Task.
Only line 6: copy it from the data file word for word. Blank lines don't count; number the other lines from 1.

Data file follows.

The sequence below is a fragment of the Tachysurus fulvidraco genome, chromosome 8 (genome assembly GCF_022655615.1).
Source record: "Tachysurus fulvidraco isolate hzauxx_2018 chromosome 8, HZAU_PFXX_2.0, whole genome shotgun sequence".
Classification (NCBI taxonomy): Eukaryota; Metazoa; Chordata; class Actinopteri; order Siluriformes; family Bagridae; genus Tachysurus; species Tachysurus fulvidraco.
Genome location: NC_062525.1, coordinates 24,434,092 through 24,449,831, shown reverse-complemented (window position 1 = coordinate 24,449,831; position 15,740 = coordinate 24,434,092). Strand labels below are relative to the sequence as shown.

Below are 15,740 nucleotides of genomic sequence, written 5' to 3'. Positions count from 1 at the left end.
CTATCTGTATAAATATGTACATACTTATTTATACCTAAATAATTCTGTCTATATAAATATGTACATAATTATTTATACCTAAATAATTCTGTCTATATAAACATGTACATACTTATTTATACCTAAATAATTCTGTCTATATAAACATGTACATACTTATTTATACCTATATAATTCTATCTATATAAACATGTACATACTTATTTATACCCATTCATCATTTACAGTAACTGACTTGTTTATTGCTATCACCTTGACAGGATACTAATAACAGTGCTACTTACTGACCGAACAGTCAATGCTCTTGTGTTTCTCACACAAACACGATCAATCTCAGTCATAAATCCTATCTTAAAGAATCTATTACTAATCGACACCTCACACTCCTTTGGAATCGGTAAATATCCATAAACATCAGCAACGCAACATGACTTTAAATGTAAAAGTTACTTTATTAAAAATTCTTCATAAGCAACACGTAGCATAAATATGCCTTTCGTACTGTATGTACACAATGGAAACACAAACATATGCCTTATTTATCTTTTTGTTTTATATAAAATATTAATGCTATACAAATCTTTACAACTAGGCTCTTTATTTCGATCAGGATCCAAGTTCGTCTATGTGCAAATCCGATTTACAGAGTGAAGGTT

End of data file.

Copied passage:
CTATCTGTATAAATATGTACATACTTATTTATACCTAAATAATTCTGTCTATATAAATATGTACATAATTATTTATACCTAAATAATTCTGTCTATATAAACATGTACATACTTATTTATACCTAAATAATTCTGTCTATATAAACATGTACATACTTATTTATACCTATATAATTCTATCTATATAAACATGTACATACTTATTTATACCCATTCATCATTTACAGTAACTGACTTGTTTATTGCTATCACCTTGACAGGATACTAATAACAGTGCTACTTACTGACCGAACAGTCAATGCTCTTGTGTTTCTCACACAAACACGATCAATCTCAGTCATAAATCCTATCTTAAAGAATCTATTACTAATCGACACCTCACACTCCTTTGGAATCGGTAAATATCCATAAACATCAGCAACGCAACATGACTTTAAATGTAAAAGTTACTTTATTAAAAATTCTTCATAAGCAACACGTAGCATAAATATGCCTTTCGTACTGTATGTACACAATGGAAACACAAACATATGCCTTATTTATCTTTTTGTTTTATATAAAATATTAATGCTATACAAATCTTTACAACTAGGCTCTTTATTTCGATCAGGATCCAAGTTCGTCTATGTGCAAATCCGATTTACAGAGTGAAGGTT